The Guardian: Warnings of the election of the UAE candidate for the presidency of INTERPOL as not suitable

London – “Al-Quds Al-Arabi”: The Guardian newspaper published a report by its correspondent, Patrick Wintour, in which he said that a former investigator had warned against electing the UAE candidate, Major General Ahmed Nasser Al-Raisi, as head of the International Police (Interpol) as an inappropriate person and would confirm his country’s record of Human Rights.

He added that the Emirati brigade linked to human rights violations is not fit for the mission, while his appointment is seen as a “reward” for his country’s donation to the international organization. He referred to a report prepared by the former British investigator Sir David – Calvert Smith, who said that the process of choosing a president for Interpol at the end of this year “is shrouded in mystery and secrecy.” And “The election of an Emirati president to INTERPOL will not only confirm and ratify the human rights and criminal justice record (of the UAE), but in addition to this, Major General (Ahmed Nasser) Al Raisi is not suitable for the mission” and “he presides over the UAE criminal justice system and has overseen a growing repression of dissent. Constant torture and violation of the criminal justice system”. Al-Raisi has not yet officially announced his candidacy, but there is a widespread belief in his candidacy for the post.

Wintour said that the accusations in the report represent a dilemma for the British government, which is closely related to the UAE, and refuses to comment about Al-Raisi, even if he is appropriate as a candidate for the leadership of Interpol, the international institution that issues international arrest warrants.

Major General Ahmed Nasser Al Raisi is not fit for the mission and has overseen an increasing crackdown on dissent in the UAE and is accused of constant torture and violations of the criminal justice system.

Al-Raisi has been working since 2015 as an inspector general for the UAE Ministry of the Interior, who is known to the British Foreign Office, and played a pivotal role in the arrest of British doctoral student Matthew Hedges for a period of nine months. The incident almost led to the severing of British-Emirati relations, amid accusations that Hedges had been tortured and forced to confess to spying for Britain.

His wife Daniela Tegada said on Tuesday that her husband was “held for several months in a soundproofing prison somewhere in Abu Dhabi. He was injected with medicines in an isolation cell, his fate was not known, and he was not allowed to communicate with the British consulate. She added, “I am deeply concerned that the man who oversaw the extrajudicial arrest and torture of my husband, is being seen as a candidate to run Interpol.” She said that her husband still suffers from severe depression and panic attacks, explaining, “I cannot describe what we went through and we are still going through it.”

Interpol’s secret tactics have come under widespread criticism from human rights groups, who claim that the red arrest warrant system – the international wanted list – gives dictatorial rulers an opportunity to misuse them and prosecute dissidents or businessmen when they travel abroad. Although the international organization prohibits the issuance of Red Notices based on political motives, in practice, a small number of them are withdrawn each year. Those who are subjected to the Red Notices do not have the opportunity to appeal the decision in any international or national court, which was criticized by the European Council.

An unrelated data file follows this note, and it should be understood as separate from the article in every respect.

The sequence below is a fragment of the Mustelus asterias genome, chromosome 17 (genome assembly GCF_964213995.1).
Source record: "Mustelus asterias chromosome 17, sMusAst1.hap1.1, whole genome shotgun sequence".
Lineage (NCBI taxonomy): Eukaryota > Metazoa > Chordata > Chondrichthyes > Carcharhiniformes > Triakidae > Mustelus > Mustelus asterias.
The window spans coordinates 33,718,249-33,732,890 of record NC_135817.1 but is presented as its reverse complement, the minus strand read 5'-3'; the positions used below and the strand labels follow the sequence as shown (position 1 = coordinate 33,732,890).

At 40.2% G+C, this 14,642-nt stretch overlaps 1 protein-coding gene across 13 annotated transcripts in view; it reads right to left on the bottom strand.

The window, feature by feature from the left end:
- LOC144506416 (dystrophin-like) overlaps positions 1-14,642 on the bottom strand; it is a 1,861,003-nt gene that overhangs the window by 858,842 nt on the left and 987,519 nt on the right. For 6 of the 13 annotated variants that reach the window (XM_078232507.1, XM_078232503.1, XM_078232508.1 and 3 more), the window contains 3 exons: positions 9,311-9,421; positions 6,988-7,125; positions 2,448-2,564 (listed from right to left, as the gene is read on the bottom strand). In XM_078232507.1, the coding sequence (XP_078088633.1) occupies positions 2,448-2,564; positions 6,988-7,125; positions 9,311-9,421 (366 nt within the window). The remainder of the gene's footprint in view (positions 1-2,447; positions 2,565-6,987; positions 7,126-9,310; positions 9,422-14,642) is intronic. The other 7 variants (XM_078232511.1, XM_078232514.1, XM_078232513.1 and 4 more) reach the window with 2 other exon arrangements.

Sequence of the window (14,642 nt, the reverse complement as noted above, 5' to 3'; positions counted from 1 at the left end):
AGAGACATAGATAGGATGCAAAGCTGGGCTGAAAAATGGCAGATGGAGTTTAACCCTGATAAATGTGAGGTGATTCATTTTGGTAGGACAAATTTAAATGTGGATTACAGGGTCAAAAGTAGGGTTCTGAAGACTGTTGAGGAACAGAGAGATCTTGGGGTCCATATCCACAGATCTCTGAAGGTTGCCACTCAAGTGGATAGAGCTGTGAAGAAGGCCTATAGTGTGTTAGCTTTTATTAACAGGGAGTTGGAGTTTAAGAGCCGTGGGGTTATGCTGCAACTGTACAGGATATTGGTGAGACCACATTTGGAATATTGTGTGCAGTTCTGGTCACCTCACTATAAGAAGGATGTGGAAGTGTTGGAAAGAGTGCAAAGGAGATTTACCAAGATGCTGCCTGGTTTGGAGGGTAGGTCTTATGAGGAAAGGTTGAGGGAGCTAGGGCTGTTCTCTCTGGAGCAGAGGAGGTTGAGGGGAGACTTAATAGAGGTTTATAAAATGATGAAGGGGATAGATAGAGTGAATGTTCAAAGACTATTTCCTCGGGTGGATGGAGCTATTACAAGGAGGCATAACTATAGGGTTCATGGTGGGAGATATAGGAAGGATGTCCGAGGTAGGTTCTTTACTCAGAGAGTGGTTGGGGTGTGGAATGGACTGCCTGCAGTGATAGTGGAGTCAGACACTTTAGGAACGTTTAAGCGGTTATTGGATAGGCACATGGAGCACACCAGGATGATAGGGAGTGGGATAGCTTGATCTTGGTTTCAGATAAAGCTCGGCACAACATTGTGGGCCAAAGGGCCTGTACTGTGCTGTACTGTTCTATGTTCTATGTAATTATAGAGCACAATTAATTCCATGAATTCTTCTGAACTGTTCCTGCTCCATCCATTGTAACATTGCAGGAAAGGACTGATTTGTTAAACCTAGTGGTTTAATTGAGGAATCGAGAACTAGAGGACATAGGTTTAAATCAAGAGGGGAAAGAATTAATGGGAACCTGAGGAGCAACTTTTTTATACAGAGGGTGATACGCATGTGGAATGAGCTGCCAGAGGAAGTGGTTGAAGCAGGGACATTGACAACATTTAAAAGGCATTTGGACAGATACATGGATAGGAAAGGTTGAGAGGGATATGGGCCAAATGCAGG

The headquarters of the organization is located in Lyon, France, which is relatively small in terms of its working team, which does not exceed a thousand employees, and with a budget of 142 million euros in 2019.

In March 2017, the organization accepted a donation of 50 million euros over five years from an organization based in Geneva, the “INTERPOL for a Safe World” Foundation, which is fully funded by the UAE, making the Foundation the third largest provider of Internol.

“The contribution gives at least the impression that the presidency of the organization will be seen as a reward for the financial donation,” Calvert-Smith said.

He referred to the secret trial of human rights activist Ahmed Mansoor, his detention in solitary confinement and a 10-year prison sentence for criticizing the UAE’s human rights record.

The report stated: “The general image of Dubai and Abu Dhabi that they are international and modern, however, there remains the issue of a wealth of evidence indicating that there is a continuous and systematic violation of human rights in the Emirates.”

Chris Jones, the INTERPOL Relationship Officer at the British Foreign Office, told the House of Commons Foreign Affairs Select Committee, it was too early to talk about how London would vote for the organization’s presidency. “It is clear that Britain will support the candidate who has a history of monitoring the highest standards and the international rules-based system, and we will look at this end of the year, when the list of candidates becomes available,” he said.

Wintour said the newspaper asked who commissioned Calvert-Smith to write the report, which was prepared with the help of International Human Rights Advisers, and the UAE embassy was contacted for comment.


By Ibrahim Darwish, April 8, 2021, Published on ALQUDS

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